Home » 400’s


by Steve

400’s or “quarters” as they are known in the US are synonymous with many athletes training programmes. Your local track is 400m in length so doing one lap is an easy distance to utilise in training. What we need to understand as athletes and coaches is that the particular repetition distance can be used in multiple different ways and achieve multiple different stimuli. In this article I will outline different types of workouts that people can use, using this popular distance. Please note all workouts below are samples and should always be tailored to the individual depending on their target race distance, physiological profile, training & injury history etc.


800m Pace:

  • 4 x 400m with 5-6 mins walk recovery OR 2 sets of (2 x 400m) with 90 secs walk recovery between reps & 10 mins walk between sets
    1500m Pace:
  • 6-10 x 400m with 90 secs-2 mins walk/jog recovery OR 2-3 sets of 3 x 400m with 75 secs walk/jog recovery between reps & 3 mins walk/jog recovery between sets
    3000m Pace:
  • 8-12 x 400m with 75-90 secs walk/jog recovery OR 2-3 sets of (4 x 400m) with 45-60 secs jog recovery between reps & 3 mins jog recovery between sets
    5000m Pace:
  • 12-16 x 400m with 60 secs jog recovery between reps OR 3-5 sets of (4 x 400m) with 45 secs jog recovery between reps & 3 mins jog between sets
    10000m Pace:
  • 20-25 x 400m with 45 secs jog rec OR 2 sets of (10-14 x 400m) with 30-45 secs jog recovery between reps & 3 mins jog between sets
    Half Marathon Pace:
  • 30-35 x 400m with 30 secs jog recovery between reps OR 2 sets of (15-20 x 400m) with 15-30 secs jog recovery between reps & 2-3 mins jog between sets

With the examples above we can see that 400m intervals can be used with a variety of different paces from 800m pace all the way to half marathon pace. What essentially changes is the volume of the workout and the recovery between reps & sets. As athletes & coaches when prescribing workouts we simply play around with the pace, the volume of the workout and the recovery between reps/sets. By doing this we change the stimulus we get from the given workout. This holds true for using any distances 400m/600m/800m/1000m/1200m/1600m/2000m etc. Think about what you are trying to achieve from the workout, what stimulus you are looking for and then look at the pace, the volume of the workout and the recovery. With regards the recovery think about whether you would like this to be walking, shuffle jogging or a float jog recovery where we keep the recovery part steady.
When we talk about achieving a certain stimulus lets look at two examples on the opposite end of the pace scale. The 4*400m workout at 800m pace produces very high lactate levels, heart rates near max levels, it is very physically & mentally demanding and it produces an anaerobic stimulus. The 400m workout at half marathon pace however produce far lower lactate levels, heart rates are lower, it helps improve lactate clearance and it is a total aerobic stimulus.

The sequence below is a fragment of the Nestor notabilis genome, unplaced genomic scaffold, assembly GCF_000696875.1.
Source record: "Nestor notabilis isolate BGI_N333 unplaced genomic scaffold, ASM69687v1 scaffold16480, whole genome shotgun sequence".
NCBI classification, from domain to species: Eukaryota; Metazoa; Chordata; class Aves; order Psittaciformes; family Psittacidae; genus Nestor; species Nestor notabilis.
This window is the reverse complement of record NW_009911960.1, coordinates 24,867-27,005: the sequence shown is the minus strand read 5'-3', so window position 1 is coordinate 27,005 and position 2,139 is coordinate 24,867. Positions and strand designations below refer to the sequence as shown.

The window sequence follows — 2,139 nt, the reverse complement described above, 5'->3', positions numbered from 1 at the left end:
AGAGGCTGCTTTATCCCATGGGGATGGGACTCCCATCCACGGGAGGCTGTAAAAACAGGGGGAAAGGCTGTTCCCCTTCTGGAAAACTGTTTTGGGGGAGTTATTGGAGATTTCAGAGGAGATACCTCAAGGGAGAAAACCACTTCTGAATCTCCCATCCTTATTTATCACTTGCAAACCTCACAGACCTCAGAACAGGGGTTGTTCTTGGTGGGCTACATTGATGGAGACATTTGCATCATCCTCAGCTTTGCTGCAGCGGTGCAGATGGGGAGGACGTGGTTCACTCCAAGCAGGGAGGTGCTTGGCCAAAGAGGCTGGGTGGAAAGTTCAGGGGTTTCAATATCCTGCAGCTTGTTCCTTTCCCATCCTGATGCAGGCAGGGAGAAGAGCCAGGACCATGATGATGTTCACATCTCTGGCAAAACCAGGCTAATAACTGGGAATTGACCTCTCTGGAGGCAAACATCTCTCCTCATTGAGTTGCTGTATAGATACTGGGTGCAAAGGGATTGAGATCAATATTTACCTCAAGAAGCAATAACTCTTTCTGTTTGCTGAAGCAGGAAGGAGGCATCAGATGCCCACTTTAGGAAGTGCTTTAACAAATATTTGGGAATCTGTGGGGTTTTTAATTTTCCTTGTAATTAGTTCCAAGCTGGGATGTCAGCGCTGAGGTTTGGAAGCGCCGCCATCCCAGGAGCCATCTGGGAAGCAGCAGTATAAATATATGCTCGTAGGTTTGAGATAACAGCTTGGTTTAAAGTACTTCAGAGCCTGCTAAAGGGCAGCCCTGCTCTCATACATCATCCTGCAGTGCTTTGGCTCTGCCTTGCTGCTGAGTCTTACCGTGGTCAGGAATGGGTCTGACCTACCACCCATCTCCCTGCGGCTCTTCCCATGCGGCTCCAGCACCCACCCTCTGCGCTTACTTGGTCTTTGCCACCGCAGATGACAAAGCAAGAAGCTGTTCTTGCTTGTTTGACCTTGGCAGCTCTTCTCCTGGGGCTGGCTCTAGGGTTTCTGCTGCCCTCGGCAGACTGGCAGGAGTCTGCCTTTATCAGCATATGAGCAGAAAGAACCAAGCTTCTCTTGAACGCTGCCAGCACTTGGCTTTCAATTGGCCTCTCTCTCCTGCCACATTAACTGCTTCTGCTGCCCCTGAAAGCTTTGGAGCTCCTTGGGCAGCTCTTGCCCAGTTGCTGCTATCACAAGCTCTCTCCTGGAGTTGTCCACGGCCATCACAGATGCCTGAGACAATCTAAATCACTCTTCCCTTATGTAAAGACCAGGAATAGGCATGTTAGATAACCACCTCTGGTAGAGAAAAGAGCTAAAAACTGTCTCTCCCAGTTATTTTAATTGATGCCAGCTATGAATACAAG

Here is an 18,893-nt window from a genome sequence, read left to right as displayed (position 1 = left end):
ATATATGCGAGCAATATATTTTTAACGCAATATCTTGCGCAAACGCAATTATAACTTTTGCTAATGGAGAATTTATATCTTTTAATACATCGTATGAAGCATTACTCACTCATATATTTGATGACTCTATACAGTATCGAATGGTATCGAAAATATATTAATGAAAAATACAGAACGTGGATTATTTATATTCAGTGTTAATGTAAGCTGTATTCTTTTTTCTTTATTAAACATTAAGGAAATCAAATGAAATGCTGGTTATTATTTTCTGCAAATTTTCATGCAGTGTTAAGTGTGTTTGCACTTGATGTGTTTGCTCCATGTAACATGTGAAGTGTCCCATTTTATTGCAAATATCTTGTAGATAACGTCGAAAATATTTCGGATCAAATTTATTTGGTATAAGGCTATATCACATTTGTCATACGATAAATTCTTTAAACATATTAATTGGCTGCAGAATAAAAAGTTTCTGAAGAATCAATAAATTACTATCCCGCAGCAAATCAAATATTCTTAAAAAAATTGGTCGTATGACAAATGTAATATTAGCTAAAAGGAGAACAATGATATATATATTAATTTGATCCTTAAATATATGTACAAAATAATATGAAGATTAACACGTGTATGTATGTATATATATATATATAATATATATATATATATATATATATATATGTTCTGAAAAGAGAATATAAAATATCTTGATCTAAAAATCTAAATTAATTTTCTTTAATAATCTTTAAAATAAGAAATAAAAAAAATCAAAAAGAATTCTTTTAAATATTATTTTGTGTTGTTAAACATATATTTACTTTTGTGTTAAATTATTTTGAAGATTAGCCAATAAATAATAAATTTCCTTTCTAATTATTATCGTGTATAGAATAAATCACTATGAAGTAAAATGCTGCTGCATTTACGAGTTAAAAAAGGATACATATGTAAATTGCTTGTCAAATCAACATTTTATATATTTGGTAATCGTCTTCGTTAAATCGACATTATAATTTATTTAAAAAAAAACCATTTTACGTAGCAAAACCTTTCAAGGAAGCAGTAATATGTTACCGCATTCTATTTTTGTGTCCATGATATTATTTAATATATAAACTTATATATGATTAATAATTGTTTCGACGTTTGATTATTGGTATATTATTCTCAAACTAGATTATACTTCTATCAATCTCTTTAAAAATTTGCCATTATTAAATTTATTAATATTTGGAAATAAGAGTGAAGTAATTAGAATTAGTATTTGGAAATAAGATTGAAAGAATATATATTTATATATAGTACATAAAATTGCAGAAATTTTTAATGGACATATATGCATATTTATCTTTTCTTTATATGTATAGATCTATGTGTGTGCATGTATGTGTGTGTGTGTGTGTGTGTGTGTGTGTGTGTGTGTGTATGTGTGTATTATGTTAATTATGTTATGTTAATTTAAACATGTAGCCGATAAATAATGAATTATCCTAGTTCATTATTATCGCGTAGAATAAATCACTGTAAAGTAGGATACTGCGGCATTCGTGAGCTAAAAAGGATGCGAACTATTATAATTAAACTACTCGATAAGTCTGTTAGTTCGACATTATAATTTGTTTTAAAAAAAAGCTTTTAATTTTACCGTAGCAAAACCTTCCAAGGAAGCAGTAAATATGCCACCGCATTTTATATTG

Also consider that 400m reps can be used in many other ways other than just as a stand-alone workout. They can be tacked on to the end of a workout or used within workouts. There is no one way to use them and mixing them with other paces works very well.

Some examples for experienced runners may include:

Tempo + 400’s:

10 min Tempo effort, 4400m @ 10km pace, 4 min Tempo effort, 4 x 400m @ 10km pace, 10 min Tempo effort

Uphill Tempo + 400’s:

5 min steady state uphill effort, 4 x 400m @ 5km-10km pace, 5 min steady state effort uphill, 4 x 400m @ 5km-10km pace

Short Power Hills + 400’s:

4-6 x 400m @ 10km pace, 4 x 10 secs short power hills, 4-6 x 400m @ 10km pace, 4 x 10 secs short power hills, 4-6 x 400m @ 10km pace

400’s at descending paces:

4-5 x 400m @ HM Pace, 4-5 x 400m @ 10km pace, 4-5 x 400m @ 5km pace, 4-5 x 400m @ 3km pace

Continuous Tempo + 400’s:

20-30 minute continuous Tempo followed by 4 x 400m on a track descending paces from 10km down to 3km pace

Mile Reps + 400’s:

1 Mile @ 10km pace, 4 x 400m @ 5km pace 2-4 sets

The examples above are just a way of showing how you can incorporate the use of 400m intervals in a mixture of different workouts. The key message here is that there is no one way or no set way to use them and they can fit into many different workouts. Athletes & coaches just need to play around with things, use their imagination and keep changing up their workout designs. A key message again to reinforce is that what we do with the volume of the workout, the pace of the rep and the recovery between reps/sets dictates the overall load and stimulus we achieve from it. Try different things out with different athletes and see what works well and what may not. Its about trial and error at times. Have fun with your design of workouts and don’t be afraid to try something new.

You may also like

Leave a Comment

About Me

Performance specialist who has 24 years of experience in Development & High Performance sport

My Blog

@2023 – All Right Reserved. Designed and Developed by Designation

This website uses cookies to improve your experience. We'll assume you're ok with this, but you can opt-out if you wish. Accept Read More

Privacy & Cookies Policy